Jameela Jamil Joins the #AerieREAL Role Models Campaign to Promote Body Acceptance
The actress and body positivity activist has joined the #AerieREAL Role Models Campaign in effort to help empower women and all different types of beauty
The actress and activist opened up about her partnership with the apparel brand and how she came to play a role in its #AerieREAL Role Models Campaign.
“I Weigh started to make headlines and they were already big fans of our messaging,” the star, 32, tells PEOPLE in this week’s issue. “The fact that we represent radical inclusion and embrace all different types of beauty and all different types of people — and authenticity and female empowerment. So they approached me as a kind of collaboration with me and I Weigh to kind of bring that messaging to the forefront. I think that was really amazing for them to [launch] a platform to boost our message.”
Aerie, which stopped retouching its ads in 2014, has been a pioneer in confronting cultural taboos while shining a light on women’s natural appearances. It expanded its #AerieREAL Role Model family for Spring ’19 to welcome Jameela, along with actress and host Busy Philipps, actress Samira Wiley, gold medal para snowboarder Brenna Huckaby and creator Molly Burke.
Joining the brand’s current role models Iskra Lawrence, Aly Raisman, and author and activist Cleo Wade, the ambassadors will use their voices to empower the Aerie community, share their stories and create awareness of causes they stand behind by appearing in unretouched campaign imagery across in-store, digital and social marketing.
For more on Jamil and the Aerie campaign, pick up this week’s issue of PEOPLE, on newsstands Friday.
For Jamil, this messaging has been a priority of hers for quite some time.
“I kept on seeing posts on Instagram with celebrities and their weight being written across their bodies,” she says of her inspiration behind creating I Weigh. “You never ever do that, I’ve never seen a picture like that of a man. I couldn’t believe it. I was so mortified by seeing that. I just thought, ‘Ok what am I going to do here?’ I’m going to say something.”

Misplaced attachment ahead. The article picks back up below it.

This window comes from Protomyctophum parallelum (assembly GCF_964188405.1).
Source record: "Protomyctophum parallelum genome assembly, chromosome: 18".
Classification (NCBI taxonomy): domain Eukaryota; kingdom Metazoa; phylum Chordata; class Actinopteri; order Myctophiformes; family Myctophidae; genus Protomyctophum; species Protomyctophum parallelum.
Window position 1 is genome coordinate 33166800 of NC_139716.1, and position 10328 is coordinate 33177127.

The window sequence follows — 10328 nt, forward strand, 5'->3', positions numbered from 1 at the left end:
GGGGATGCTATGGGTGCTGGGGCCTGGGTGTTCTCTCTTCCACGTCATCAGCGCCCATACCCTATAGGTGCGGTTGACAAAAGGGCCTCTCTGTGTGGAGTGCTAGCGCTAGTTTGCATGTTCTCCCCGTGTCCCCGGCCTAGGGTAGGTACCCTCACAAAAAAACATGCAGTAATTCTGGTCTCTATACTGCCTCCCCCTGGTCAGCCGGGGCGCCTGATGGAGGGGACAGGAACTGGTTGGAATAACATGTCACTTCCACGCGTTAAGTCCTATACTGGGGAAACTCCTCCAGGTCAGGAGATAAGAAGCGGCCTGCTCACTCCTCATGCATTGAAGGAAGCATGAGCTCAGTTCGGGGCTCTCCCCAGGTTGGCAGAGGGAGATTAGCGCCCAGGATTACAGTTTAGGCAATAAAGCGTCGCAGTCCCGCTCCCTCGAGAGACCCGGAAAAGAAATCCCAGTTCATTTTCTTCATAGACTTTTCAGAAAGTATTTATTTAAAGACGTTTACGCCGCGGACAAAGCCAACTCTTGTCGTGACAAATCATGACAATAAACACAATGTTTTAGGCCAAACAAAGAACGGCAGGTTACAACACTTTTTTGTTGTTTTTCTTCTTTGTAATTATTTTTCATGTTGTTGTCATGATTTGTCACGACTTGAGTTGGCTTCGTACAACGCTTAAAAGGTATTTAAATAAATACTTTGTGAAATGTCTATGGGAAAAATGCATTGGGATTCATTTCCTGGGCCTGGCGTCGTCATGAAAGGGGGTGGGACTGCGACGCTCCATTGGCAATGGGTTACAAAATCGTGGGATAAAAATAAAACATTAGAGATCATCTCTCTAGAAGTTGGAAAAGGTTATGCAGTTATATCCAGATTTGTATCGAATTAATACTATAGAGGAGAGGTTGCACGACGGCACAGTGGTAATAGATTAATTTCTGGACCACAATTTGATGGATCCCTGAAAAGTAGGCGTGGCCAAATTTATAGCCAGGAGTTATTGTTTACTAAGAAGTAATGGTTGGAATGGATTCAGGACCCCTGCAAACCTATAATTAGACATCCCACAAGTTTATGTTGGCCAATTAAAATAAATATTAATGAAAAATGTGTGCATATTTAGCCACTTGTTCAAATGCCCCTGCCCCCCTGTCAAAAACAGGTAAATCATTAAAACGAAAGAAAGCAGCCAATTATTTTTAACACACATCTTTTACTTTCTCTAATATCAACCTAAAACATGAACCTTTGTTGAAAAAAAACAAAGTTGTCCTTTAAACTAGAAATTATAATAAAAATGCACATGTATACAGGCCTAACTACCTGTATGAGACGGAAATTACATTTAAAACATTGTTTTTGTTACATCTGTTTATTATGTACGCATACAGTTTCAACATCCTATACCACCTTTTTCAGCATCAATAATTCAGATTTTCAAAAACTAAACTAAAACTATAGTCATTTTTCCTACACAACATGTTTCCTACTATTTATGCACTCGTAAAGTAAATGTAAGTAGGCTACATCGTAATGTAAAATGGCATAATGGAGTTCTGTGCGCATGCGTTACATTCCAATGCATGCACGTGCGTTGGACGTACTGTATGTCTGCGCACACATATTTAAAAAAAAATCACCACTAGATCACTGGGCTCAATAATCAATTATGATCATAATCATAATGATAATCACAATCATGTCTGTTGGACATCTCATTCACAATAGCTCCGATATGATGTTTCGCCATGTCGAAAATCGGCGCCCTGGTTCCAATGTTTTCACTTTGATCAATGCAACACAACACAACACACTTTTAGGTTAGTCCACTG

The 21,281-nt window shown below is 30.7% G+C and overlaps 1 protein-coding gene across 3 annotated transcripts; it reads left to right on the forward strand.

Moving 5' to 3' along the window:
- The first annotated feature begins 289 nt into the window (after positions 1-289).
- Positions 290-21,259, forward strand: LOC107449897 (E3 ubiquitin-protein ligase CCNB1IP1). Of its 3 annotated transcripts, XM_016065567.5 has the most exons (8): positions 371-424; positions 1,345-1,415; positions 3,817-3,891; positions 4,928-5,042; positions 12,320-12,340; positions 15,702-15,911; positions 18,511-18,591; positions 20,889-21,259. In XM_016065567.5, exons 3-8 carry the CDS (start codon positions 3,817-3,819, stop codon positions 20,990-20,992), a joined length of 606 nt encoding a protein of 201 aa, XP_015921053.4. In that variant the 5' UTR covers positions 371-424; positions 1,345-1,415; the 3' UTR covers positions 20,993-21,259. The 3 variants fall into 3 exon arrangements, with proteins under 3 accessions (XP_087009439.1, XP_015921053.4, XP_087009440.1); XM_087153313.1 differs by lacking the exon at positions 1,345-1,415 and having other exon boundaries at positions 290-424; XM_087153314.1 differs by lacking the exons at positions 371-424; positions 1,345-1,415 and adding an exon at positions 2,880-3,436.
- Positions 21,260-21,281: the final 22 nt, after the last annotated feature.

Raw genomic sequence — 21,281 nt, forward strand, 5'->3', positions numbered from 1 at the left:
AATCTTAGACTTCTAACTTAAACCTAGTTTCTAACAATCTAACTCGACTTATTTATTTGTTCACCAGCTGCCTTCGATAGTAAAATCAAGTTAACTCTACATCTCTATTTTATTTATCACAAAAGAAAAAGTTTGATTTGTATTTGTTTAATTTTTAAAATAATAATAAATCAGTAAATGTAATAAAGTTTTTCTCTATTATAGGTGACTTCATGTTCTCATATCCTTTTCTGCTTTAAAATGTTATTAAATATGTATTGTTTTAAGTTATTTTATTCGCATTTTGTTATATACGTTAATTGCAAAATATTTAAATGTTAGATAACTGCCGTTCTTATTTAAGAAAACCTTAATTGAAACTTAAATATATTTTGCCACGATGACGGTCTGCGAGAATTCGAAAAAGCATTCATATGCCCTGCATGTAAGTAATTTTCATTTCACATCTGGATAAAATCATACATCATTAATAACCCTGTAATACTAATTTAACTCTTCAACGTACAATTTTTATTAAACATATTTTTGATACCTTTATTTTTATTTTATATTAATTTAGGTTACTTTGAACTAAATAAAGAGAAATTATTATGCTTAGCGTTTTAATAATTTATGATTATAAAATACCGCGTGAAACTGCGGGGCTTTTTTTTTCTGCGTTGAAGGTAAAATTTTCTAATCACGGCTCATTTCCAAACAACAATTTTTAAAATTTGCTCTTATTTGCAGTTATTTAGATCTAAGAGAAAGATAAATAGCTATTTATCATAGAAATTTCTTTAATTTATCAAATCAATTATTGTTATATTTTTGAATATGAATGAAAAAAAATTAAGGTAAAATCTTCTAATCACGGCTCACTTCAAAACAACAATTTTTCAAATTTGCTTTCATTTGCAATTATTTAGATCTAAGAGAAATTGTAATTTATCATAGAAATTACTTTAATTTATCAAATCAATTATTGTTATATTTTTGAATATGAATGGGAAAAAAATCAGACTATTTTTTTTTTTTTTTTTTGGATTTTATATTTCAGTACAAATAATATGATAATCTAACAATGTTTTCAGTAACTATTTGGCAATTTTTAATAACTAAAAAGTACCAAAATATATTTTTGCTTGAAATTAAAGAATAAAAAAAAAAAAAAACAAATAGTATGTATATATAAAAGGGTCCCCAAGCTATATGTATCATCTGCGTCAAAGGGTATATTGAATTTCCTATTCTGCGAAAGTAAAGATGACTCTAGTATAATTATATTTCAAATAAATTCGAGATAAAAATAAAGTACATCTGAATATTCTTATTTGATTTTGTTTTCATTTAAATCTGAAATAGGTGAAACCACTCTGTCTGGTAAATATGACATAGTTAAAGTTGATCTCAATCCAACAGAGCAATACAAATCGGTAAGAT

“It’s this really supportive community where everyone cheers each other on,” she adds. “There’s almost no negativity on it. It’s all these people who you realize that have been stamped down by society. But they’ve found themselves. This is our movement…There have been some people who feel like a slender actress is not someone who should be speaking out about body positivity but not only have I experienced public fat shaming and anorexia but also this is my responsibility — to be an ally. I stand with them and not in front of them. I think more people are starting to realize that my intentions are pure and I am using my platform to uplift other activists.”
“I think the first thing you have to do is stop. And unfollow all of the accounts that are making you feel bad about yourself,” she says. “Stop buying the magazines that make you feel ashamed. Get rid of everything in you periphery that is encouraging the bullying in your head. And then I want you to sit and think about all the amazing things your body does for you. You get out of bed in the morning, you are able to breathe, your heart is beating, you have life. And it’s important to try and contextualize the body as an actual living thing.”
She adds, “Third of all, I want you to make a list of all the things you have accomplished and all of the amazing things in your life that you have that have nothing to do with looks and remember that you are a valid, whole human who is multifaceted and you do not owe it to anyone to look any particular way. You are worthy of love and happiness.”